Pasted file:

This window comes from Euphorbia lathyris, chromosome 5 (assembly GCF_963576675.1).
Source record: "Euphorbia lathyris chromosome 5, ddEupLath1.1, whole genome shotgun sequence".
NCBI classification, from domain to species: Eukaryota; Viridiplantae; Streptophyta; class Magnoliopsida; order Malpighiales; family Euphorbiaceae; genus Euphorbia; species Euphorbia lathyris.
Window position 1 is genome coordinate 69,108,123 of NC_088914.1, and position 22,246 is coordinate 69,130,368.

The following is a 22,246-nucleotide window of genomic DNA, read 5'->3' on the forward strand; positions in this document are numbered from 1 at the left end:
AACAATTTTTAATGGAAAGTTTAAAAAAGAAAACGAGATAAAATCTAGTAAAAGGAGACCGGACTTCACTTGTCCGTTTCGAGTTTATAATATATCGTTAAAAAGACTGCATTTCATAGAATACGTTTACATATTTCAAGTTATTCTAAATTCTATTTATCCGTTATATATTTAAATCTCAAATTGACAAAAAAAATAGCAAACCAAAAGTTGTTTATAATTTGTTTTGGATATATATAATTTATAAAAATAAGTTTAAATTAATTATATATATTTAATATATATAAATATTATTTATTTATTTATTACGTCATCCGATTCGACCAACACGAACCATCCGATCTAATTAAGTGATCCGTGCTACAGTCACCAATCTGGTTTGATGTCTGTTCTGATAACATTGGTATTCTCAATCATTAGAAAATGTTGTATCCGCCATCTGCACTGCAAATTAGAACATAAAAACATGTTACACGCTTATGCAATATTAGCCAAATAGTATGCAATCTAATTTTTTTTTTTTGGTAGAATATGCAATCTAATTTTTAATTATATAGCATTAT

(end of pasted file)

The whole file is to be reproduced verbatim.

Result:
This window comes from Euphorbia lathyris, chromosome 5 (assembly GCF_963576675.1).
Source record: "Euphorbia lathyris chromosome 5, ddEupLath1.1, whole genome shotgun sequence".
NCBI classification, from domain to species: Eukaryota; Viridiplantae; Streptophyta; class Magnoliopsida; order Malpighiales; family Euphorbiaceae; genus Euphorbia; species Euphorbia lathyris.
Window position 1 is genome coordinate 69,108,123 of NC_088914.1, and position 22,246 is coordinate 69,130,368.

The following is a 22,246-nucleotide window of genomic DNA, read 5'->3' on the forward strand; positions in this document are numbered from 1 at the left end:
AACAATTTTTAATGGAAAGTTTAAAAAAGAAAACGAGATAAAATCTAGTAAAAGGAGACCGGACTTCACTTGTCCGTTTCGAGTTTATAATATATCGTTAAAAAGACTGCATTTCATAGAATACGTTTACATATTTCAAGTTATTCTAAATTCTATTTATCCGTTATATATTTAAATCTCAAATTGACAAAAAAAATAGCAAACCAAAAGTTGTTTATAATTTGTTTTGGATATATATAATTTATAAAAATAAGTTTAAATTAATTATATATATTTAATATATATAAATATTATTTATTTATTTATTACGTCATCCGATTCGACCAACACGAACCATCCGATCTAATTAAGTGATCCGTGCTACAGTCACCAATCTGGTTTGATGTCTGTTCTGATAACATTGGTATTCTCAATCATTAGAAAATGTTGTATCCGCCATCTGCACTGCAAATTAGAACATAAAAACATGTTACACGCTTATGCAATATTAGCCAAATAGTATGCAATCTAATTTTTTTTTTTTGGTAGAATATGCAATCTAATTTTTAATTATATAGCATTAT